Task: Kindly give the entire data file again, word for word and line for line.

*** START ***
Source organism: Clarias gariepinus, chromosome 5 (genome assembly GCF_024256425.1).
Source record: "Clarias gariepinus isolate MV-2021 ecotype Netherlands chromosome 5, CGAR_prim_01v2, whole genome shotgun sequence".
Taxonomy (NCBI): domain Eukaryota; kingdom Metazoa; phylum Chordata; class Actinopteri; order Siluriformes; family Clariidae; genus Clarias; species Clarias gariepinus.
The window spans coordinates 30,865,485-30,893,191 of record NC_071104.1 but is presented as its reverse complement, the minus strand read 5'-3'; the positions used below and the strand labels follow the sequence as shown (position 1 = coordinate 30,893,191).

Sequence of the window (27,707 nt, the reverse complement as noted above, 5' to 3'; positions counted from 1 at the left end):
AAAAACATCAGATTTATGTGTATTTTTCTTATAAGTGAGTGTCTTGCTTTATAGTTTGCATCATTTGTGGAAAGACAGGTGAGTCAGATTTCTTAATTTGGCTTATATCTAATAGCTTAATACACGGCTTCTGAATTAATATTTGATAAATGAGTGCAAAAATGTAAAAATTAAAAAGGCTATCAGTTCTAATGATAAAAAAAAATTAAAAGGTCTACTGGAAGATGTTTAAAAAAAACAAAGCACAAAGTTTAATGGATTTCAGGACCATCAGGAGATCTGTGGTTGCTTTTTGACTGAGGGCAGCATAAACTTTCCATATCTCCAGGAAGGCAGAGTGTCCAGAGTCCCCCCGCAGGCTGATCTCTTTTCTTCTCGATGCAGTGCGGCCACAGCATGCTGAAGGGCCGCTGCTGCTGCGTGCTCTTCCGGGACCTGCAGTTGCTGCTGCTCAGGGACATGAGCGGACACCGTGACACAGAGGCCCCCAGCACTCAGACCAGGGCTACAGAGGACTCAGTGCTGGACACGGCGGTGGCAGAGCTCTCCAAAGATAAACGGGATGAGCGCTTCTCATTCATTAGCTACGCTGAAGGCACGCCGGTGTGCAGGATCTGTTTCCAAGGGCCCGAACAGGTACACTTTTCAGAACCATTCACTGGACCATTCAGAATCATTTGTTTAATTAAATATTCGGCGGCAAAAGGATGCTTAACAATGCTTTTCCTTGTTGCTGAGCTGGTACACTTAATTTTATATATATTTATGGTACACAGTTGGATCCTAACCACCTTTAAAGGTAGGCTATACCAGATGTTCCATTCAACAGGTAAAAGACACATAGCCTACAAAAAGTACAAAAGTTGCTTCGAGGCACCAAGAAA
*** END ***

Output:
Source organism: Clarias gariepinus, chromosome 5 (genome assembly GCF_024256425.1).
Source record: "Clarias gariepinus isolate MV-2021 ecotype Netherlands chromosome 5, CGAR_prim_01v2, whole genome shotgun sequence".
Taxonomy (NCBI): domain Eukaryota; kingdom Metazoa; phylum Chordata; class Actinopteri; order Siluriformes; family Clariidae; genus Clarias; species Clarias gariepinus.
The window spans coordinates 30,865,485-30,893,191 of record NC_071104.1 but is presented as its reverse complement, the minus strand read 5'-3'; the positions used below and the strand labels follow the sequence as shown (position 1 = coordinate 30,893,191).

Sequence of the window (27,707 nt, the reverse complement as noted above, 5' to 3'; positions counted from 1 at the left end):
AAAAACATCAGATTTATGTGTATTTTTCTTATAAGTGAGTGTCTTGCTTTATAGTTTGCATCATTTGTGGAAAGACAGGTGAGTCAGATTTCTTAATTTGGCTTATATCTAATAGCTTAATACACGGCTTCTGAATTAATATTTGATAAATGAGTGCAAAAATGTAAAAATTAAAAAGGCTATCAGTTCTAATGATAAAAAAAAATTAAAAGGTCTACTGGAAGATGTTTAAAAAAAACAAAGCACAAAGTTTAATGGATTTCAGGACCATCAGGAGATCTGTGGTTGCTTTTTGACTGAGGGCAGCATAAACTTTCCATATCTCCAGGAAGGCAGAGTGTCCAGAGTCCCCCCGCAGGCTGATCTCTTTTCTTCTCGATGCAGTGCGGCCACAGCATGCTGAAGGGCCGCTGCTGCTGCGTGCTCTTCCGGGACCTGCAGTTGCTGCTGCTCAGGGACATGAGCGGACACCGTGACACAGAGGCCCCCAGCACTCAGACCAGGGCTACAGAGGACTCAGTGCTGGACACGGCGGTGGCAGAGCTCTCCAAAGATAAACGGGATGAGCGCTTCTCATTCATTAGCTACGCTGAAGGCACGCCGGTGTGCAGGATCTGTTTCCAAGGGCCCGAACAGGTACACTTTTCAGAACCATTCACTGGACCATTCAGAATCATTTGTTTAATTAAATATTCGGCGGCAAAAGGATGCTTAACAATGCTTTTCCTTGTTGCTGAGCTGGTACACTTAATTTTATATATATTTATGGTACACAGTTGGATCCTAACCACCTTTAAAGGTAGGCTATACCAGATGTTCCATTCAACAGGTAAAAGACACATAGCCTACAAAAAGTACAAAAGTTGCTTCGAGGCACCAAGAAA